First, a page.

Basel III: How Much Of A Change Can It Enforce On The System

Posted in Finance Articles, Total Reads: 2805 , Published on 15 April 2014

Besides the tremendous growth in the banking sector, banking industry has always had its ups and downs. It’s about time when the Indian banking industry starts following certain regulations which are followed globally and would also safeguard them from abnormal losses arising from economic stress. The implementation of Basel III norms would do the trick.


It all began with the establishment of Bank for International Settlements (BIS) on May 17, 1930 as an agreement between various countries. BIS is headquartered in Basel, Switzerland. The sole purpose of BIS was to aid indemnifications obliged on Germany by the Treaty of Versailles at the end of World War I. The BIS conducts its tasks with the help of various subcommittees and by organizing an annual general meeting consisting of its member Central banks.

The Bank for International Settlements provided the Basel Committee on Banking Supervision (BCBS) with a seventeen member secretariats and with its aid BCBS has been successful in formulating the Basel accords for 1988 and 2004, which are known as Basel I and Basel II respectively. The Basel committee sets global benchmarks for the regulation of banks. It also provides a forum which cooperates against the issues pertinent to banking supervision. The committee’s sole objective is to strengthen the banking regulations, supervision and practices globally with the aim of improving financial stability.

About Basel III norms:

As per the Basel committee on the Banking Supervision, Basel III is set of enhanced reform measures, which were developed to strengthen bank’s supervision, regulation and risk management of the banking sector. In other words, Basel III norms emphasizes on the need to improve the enhanced disclosers, leverage ratio, maintaining liquidity and the amount of capital to keep aside. Thus, Basel III accord provides the banks with the ability to deal with financial and economic stress, enhancing the banks transparency and at the same time improving the risk management of the banking sector.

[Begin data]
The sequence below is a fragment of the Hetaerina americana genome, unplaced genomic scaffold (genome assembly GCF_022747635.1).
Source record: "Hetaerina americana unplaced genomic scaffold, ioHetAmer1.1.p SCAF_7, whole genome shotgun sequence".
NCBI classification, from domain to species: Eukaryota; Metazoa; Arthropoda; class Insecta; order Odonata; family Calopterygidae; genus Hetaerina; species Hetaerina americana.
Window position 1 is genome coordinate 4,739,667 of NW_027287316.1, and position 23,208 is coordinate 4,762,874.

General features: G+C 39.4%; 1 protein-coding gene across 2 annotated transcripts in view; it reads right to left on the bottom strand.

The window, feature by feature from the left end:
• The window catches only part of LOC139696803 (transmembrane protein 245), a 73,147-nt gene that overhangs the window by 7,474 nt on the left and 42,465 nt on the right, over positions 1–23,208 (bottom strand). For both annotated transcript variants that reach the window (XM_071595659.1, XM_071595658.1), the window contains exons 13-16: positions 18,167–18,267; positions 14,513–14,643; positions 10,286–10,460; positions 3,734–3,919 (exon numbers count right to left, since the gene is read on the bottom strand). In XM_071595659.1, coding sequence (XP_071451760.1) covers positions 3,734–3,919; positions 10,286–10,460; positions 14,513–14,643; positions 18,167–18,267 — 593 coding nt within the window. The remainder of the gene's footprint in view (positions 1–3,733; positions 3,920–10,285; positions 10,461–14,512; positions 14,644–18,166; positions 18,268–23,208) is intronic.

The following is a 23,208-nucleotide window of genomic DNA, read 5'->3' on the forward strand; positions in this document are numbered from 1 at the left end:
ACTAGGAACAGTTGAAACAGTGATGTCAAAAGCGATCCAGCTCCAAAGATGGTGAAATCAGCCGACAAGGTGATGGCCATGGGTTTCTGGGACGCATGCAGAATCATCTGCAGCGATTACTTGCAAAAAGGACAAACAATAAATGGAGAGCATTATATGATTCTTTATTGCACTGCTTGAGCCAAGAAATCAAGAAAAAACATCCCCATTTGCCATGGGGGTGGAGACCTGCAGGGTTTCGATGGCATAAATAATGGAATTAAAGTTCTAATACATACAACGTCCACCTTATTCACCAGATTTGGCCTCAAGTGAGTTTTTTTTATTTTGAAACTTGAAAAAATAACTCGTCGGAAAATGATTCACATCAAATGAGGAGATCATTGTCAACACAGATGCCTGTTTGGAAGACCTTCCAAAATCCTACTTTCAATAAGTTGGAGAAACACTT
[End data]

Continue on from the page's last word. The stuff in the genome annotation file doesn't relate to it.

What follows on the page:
Objectives of Basel III norms:

The Objectives of Basel III accords are as follows:

1. Enhancing the bank’s ability to absorb shocks in times of financial stress

2. Enhancing the bank’s risk management

3. Enhancing the bank’s transparency

How Basel III accord is different from Basel I and II?

Basel III norms were set keeping in mind of the financial crisis that hit the world in 2008. The three pillars of Basel are still intact under Basel III norms. The intentions of the Basel Committee was to equip the entire banking industry with certain regulations that they were obliged to follow at all times providing them enough ability to cope up in times of financial and as well as economic stress.

The basic three pillars that are still maintained are:

Pillar 1: Maintaining a minimum amount of capital on the basis of their risk weighted assets.

Pillar 2: Having a strict and a well-defined supervisory review process for the banks

Pillar 3: Enhancing the disclosures that the banks must provide in order to maintain market discipline

The major changes (Refer Exhibit 1&2) that were suggested under Basel III from previous Basel accords were (Rajesh Goyal, 2012):

• Improved Capital Quality: One of the most crucial elements of Basel 3 norms was the introduction of the better capital quality. Capital quality simply means the capital capable of absorbing higher losses

• Capital Buffer: As per Basel III banks are now required to maintain a capital buffer of 2.5% of their risk weighted assets. The sole purpose of this buffer is to provide the banks with enough liquidity which can act as a cushion in times of financial stress.

• Countercyclical buffer: This buffer was introduced with the aim of decreasing the capital requirements in bad times whereas increasing the capital requirements in good times.

• Leverage ratio: As in the global financial crisis the value of the assets fell at a quicker rate. The introduction of leverage ratio in the Basel III accords would act as a shield against these problems.